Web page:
Whitecaps FC Community Asset Review – Part 5

Editors’ note: Kurt and John are firm believers that Vancouver can and should be the Canadian epicenter for growing the sport and culture of soccer football soccer. This is a self-described healthy community. We can play outside year-round, as fields are rarely closed due to snow and/or freezing. And, most importantly, Vancouver is the place to expertly develop the sport of soccer because our city’s team, Vancouver Whitecaps FC, shares this goal and so demonstrates this vision through its Club Structure and the Whitecaps Foundation, which aims to create the fittest generation of BC Youth by 2020.

As Vancouver Whitecaps FC season ticket holders, Kurt and John are well-positioned to evaluate how the franchise showcases its commitment to “be a significant community asset” – so, following every match we will reflect on this commitment by answering two questions, which are below. Sometimes we bring friends and/or family-members to the game. And sometimes those awesome friends and/or family-members write awesome blog posts about the experience.

Yesterday’s match was a 3-1 victory for Vancouver Whitecaps FC.

HOW IS THE CLUB A SIGNIFICANT COMMUNITY ASSET?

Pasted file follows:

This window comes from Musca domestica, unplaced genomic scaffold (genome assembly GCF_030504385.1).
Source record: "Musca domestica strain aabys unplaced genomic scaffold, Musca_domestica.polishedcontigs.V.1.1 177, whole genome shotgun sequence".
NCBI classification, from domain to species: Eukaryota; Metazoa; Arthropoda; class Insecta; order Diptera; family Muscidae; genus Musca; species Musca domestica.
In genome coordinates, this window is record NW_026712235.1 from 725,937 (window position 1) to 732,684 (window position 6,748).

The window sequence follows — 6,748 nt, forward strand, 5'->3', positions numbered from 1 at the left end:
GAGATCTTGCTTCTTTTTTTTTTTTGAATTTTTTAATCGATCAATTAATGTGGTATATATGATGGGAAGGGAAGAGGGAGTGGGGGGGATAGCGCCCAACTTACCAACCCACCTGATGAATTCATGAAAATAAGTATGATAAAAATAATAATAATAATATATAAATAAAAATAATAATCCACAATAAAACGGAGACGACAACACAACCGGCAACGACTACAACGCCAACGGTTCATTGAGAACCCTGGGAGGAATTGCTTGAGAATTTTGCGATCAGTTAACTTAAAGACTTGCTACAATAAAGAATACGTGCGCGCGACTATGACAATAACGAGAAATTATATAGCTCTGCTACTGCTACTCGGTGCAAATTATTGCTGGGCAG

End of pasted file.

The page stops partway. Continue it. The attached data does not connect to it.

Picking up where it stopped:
Vancouver Whitecaps FC embraces the diversity of its community. The club fields players from 17 different countries, which is the most in the MLS (Seattle Sounders FC are second best, with players from 15 countries) – in fact, the ‘Caps might be the most culturally diverse team in professional sports in the world. The The Vancouver Sun’s Yvonne Zacharias wrote a great piece about the challenges of executing high level soccer performance when such a multicultural team is asked to communicate effectively with each other in the seven different languages that the players speak.

Diversity makes the club a significant community asset because it’s a rare thing for professional sports teams to reflect the community in which they play – sure, it’s not an exact reflection, but you get the idea. Our world is going to become more, not less, diverse in the years to come, and Vancouver Whitecaps FC is already showing how effectively diverse communities work to achieve goals.

Speaking of goals, yesterday the ‘Caps scored three goals and Houston Dynamo only scored one goal.

One of the many possible Whitecap Fusion dishes / vxla’s photostream on Flickr

WHAT COULD THE CLUB DO TO BE EVEN MORE SIGNIFICANT?

With such a diverse team made up of players from so many countries and cultures I immediately thought of food – I’m also hungry, but this doesn’t make my idea any less awesome.

In order to be an even more significant community asset, Vancouver Whitecaps FC should serve – at games or via a superawesome Whitecaps Food Truck (©Copyright John Horn 2012) – dishes from players’ home countries. Not only would this idea celebrate the club’s diversity, but it would also be very, very tasty, especially if some of the city’s best culinary minds explore how to deliciously fuse some of the dishes (e.g. salt fish kimchi crepes?!) into amazingly unique Whitecaps creations.